San Francisco Chronicle: "Gourmet Rhapsody"
Date: Sep 20 2009
The order in which books are published can be as important as birth order in families or batting order in baseball. A prime example is "Gourmet Rhapsody," which is actually French writer Muriel Barbery's first novel - although it trails by a year the American edition of her phenomenally successful second novel, "The Elegance of the Hedgehog."
But make no mistake about it: "Gourmet Rhapsody" is in scoring position primarily because it follows Barbery's enchanting, heartbreaking philosophical fable in the lineup. It was a shrewd move on the part of her American publishers, the beautiful Europa Editions, to release Barbery's novels in reverse order.
That said - and however disappointing "Gourmet Rhapsody" is after "Hedgehog" - when read in close succession, the two books are an object lesson in a talented author's development. Both are set in the same tony Paris apartment building at 7, rue de Grenelle, involve many of the same characters and deal with similar themes, including social class, mortality, food and the power of art.
But "Gourmet Rhapsody," whose French title, "Une gourmandise," actually means "A Greediness," lacks the charm, finesse and emotional clout of "Hedgehog," largely because its focus is indeed greed. It centers on the arrogant food critic whose death in "Hedgehog" makes way for the debonair new fourth-floor tenant, Monsieur Ozu. We meet him during his last 48 hours, when he yearns to recapture an elusive taste from his past.
Pierre Arthens is a cross between Tolstoy's dying Ivan Ilyich and the powerful, scathing food critic Anton Ego (as voiced by Peter O'Toole) from Pixar's animated movie "Ratatouille." He's a far less appealing character than the noble aesthetes at the heart of "Hedgehog."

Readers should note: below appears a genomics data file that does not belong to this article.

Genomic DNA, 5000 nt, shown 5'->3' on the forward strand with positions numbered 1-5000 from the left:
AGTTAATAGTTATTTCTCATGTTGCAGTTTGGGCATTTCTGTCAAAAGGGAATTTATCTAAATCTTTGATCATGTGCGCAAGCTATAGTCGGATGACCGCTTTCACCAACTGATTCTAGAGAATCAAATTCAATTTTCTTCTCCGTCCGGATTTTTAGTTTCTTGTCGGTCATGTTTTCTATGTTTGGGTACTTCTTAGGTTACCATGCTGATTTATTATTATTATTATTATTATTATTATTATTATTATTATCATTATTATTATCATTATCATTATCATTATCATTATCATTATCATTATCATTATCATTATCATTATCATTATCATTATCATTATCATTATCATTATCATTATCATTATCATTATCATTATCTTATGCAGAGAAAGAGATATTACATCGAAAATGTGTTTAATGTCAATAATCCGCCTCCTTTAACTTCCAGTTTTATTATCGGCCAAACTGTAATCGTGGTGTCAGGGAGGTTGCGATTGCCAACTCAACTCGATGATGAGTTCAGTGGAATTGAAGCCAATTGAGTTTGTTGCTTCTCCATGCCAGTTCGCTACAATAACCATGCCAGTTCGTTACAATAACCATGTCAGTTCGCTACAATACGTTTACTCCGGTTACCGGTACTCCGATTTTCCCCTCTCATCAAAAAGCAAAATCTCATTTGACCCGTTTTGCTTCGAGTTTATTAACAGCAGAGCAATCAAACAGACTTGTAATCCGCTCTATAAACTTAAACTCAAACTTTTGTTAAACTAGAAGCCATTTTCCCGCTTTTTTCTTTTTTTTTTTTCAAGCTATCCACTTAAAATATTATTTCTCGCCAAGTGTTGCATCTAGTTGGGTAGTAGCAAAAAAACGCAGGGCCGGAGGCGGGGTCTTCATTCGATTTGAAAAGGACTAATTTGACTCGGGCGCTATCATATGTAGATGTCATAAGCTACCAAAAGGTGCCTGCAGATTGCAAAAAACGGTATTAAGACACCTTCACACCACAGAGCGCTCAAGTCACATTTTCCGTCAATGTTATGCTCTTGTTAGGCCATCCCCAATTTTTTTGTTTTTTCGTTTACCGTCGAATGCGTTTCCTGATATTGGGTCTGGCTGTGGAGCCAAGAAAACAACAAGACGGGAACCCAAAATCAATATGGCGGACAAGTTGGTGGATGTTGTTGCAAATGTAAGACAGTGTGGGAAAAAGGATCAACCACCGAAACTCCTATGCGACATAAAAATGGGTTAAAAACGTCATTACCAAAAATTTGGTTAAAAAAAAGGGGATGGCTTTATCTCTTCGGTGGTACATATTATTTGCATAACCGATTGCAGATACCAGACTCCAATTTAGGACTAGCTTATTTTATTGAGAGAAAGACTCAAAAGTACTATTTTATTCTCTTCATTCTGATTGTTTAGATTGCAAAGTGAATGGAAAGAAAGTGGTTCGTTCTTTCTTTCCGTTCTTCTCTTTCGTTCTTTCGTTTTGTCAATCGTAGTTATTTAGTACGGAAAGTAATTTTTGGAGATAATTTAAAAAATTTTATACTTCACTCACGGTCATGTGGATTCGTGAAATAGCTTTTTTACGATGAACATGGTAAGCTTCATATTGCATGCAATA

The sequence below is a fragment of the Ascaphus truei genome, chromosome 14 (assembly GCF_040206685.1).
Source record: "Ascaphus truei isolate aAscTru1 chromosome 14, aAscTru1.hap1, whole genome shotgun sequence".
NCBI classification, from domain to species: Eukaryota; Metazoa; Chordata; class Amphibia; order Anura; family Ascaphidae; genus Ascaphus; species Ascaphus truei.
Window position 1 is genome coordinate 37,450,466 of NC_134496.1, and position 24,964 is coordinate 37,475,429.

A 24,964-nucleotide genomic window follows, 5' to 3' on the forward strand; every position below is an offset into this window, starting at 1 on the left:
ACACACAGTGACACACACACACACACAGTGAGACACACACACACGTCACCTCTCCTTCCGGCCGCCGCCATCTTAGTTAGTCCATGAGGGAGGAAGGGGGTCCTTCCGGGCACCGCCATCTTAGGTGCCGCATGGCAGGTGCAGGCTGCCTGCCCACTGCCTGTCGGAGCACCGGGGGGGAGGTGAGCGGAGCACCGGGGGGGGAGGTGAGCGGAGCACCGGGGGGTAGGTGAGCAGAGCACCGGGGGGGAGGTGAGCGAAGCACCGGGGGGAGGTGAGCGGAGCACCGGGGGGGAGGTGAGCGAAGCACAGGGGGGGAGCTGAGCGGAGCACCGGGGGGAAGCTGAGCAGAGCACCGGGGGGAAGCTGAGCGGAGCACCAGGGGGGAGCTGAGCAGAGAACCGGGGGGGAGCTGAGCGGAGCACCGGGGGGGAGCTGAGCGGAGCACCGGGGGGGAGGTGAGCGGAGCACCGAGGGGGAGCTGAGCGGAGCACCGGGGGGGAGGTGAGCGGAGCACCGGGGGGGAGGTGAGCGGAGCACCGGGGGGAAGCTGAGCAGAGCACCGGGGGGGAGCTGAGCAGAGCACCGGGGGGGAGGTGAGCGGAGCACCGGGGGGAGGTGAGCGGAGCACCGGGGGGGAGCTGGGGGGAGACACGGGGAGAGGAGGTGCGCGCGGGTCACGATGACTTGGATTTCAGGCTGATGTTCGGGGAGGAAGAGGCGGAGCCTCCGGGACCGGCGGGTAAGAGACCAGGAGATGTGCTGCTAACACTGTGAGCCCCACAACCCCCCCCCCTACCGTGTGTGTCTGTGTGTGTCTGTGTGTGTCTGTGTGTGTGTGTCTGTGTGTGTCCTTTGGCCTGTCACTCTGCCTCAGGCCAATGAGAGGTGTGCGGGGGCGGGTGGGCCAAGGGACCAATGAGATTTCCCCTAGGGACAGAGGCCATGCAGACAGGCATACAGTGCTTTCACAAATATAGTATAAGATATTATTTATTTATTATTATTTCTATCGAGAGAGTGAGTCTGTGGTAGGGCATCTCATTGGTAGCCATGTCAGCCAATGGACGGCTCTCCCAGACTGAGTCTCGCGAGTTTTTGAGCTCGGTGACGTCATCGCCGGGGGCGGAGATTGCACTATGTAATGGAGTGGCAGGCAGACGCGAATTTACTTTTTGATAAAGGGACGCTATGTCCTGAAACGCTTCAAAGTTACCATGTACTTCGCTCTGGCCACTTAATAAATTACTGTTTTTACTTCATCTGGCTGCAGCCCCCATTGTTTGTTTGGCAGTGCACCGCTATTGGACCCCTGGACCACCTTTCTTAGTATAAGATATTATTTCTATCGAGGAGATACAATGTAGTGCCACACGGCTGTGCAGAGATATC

You may recall that Pixar's "Grim Eater," Ego, melts when he rediscovers the comforting sensation of his childhood ratatouille. Arthens, too, is a nasty man who seeks solace in a final taste that will redeem his life. "I am the greatest food critic in the world," he announces, comparing himself repeatedly to kings, monarchs and sovereigns at the table. "I am going to die and there is a flavor that has been teasing my taste buds and my heart and I simply cannot recall it."
Because the "buried flavor" is from his childhood or adolescence, the novel becomes a memory chase, an exercise in nostalgia by a decidedly unsentimental man. Arthens revisits his grandmother's table, a country farmhouse and a mistress' kitchen as he recalls such elemental foods as bread, tomatoes, sushi and mayonnaise.
Barbery's rapturous food descriptions won her book the Prix du Meilleur Livre de Littérature Gourmande in 2000. They will appeal to foodies, though they seem more over-the-top in English than in French, through no fault of Alison Anderson's able translation. Here, for example, is a description of eating bread: "If you have never dared to take a mass of soft dough between your teeth and tongue and palate and cheeks, you have never thrilled to the feeling of jubilant ardor that viscosity can convey. It is no longer bread, nor dough, nor cake that we are masticating; it is something like our own self, what our own secret tissues must taste like ..."
Interspersed with Arthens' gourmet rhapsodies is a running commentary by the people who knew him best: his long-suffering wife; his bitter, drug-addicted son; his unloved daughter and granddaughter; two mistresses; and even his cat. The idea is to produce a rounded portrait of this dying man, but because nearly everyone agrees that he's brilliant but heartless, it ends up becoming a one-note chorus of disapprobation.
Whereas Tolstoy's dying Ivan Ilyich suffers both physical and mental agonies as he confronts his mortality, Barbery's "man without pity" is insufferably unsuffering to the end. He acknowledges, for example, that he has spoiled his three children "in the strictest sense of the term. I caused them to rot and decompose" and then adds, "I do not love them, I have never loved them, and I feel no remorse on that account."
Comparing the often unsubtle "Gourmet Rhapsody" to the elegantly satiric "The Elegance of the Hedgehog," it becomes clear how much Barbery learned in the six years between her two novels: to integrate philosophy seamlessly into a heart-tugging narrative, to infuse her characters with humanity and, like the best chefs, to use seasoning judiciously.
By Heller McAlpin